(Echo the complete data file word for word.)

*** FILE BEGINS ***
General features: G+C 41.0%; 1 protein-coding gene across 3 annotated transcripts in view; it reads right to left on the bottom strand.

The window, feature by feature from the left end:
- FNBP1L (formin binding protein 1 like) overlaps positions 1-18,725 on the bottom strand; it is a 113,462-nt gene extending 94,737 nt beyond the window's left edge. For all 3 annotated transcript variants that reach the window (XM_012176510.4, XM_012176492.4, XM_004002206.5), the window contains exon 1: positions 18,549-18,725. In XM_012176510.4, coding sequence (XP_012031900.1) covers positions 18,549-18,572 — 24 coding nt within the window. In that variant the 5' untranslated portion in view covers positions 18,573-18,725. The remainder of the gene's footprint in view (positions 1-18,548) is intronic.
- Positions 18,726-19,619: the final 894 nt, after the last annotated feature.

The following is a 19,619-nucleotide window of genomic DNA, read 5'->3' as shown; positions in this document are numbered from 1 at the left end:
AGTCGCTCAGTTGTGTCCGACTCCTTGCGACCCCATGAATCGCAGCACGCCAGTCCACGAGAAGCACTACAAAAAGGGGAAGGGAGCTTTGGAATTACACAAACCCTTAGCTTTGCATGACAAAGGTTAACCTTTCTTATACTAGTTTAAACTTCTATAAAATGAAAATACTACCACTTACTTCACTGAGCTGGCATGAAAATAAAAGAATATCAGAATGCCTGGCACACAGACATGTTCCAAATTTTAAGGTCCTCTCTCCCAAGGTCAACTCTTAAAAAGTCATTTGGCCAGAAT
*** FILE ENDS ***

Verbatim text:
General features: G+C 41.0%; 1 protein-coding gene across 3 annotated transcripts in view; it reads right to left on the bottom strand.

The window, feature by feature from the left end:
- FNBP1L (formin binding protein 1 like) overlaps positions 1-18,725 on the bottom strand; it is a 113,462-nt gene extending 94,737 nt beyond the window's left edge. For all 3 annotated transcript variants that reach the window (XM_012176510.4, XM_012176492.4, XM_004002206.5), the window contains exon 1: positions 18,549-18,725. In XM_012176510.4, coding sequence (XP_012031900.1) covers positions 18,549-18,572 — 24 coding nt within the window. In that variant the 5' untranslated portion in view covers positions 18,573-18,725. The remainder of the gene's footprint in view (positions 1-18,548) is intronic.
- Positions 18,726-19,619: the final 894 nt, after the last annotated feature.

The following is a 19,619-nucleotide window of genomic DNA, read 5'->3' as shown; positions in this document are numbered from 1 at the left end:
AGTCGCTCAGTTGTGTCCGACTCCTTGCGACCCCATGAATCGCAGCACGCCAGTCCACGAGAAGCACTACAAAAAGGGGAAGGGAGCTTTGGAATTACACAAACCCTTAGCTTTGCATGACAAAGGTTAACCTTTCTTATACTAGTTTAAACTTCTATAAAATGAAAATACTACCACTTACTTCACTGAGCTGGCATGAAAATAAAAGAATATCAGAATGCCTGGCACACAGACATGTTCCAAATTTTAAGGTCCTCTCTCCCAAGGTCAACTCTTAAAAAGTCATTTGGCCAGAAT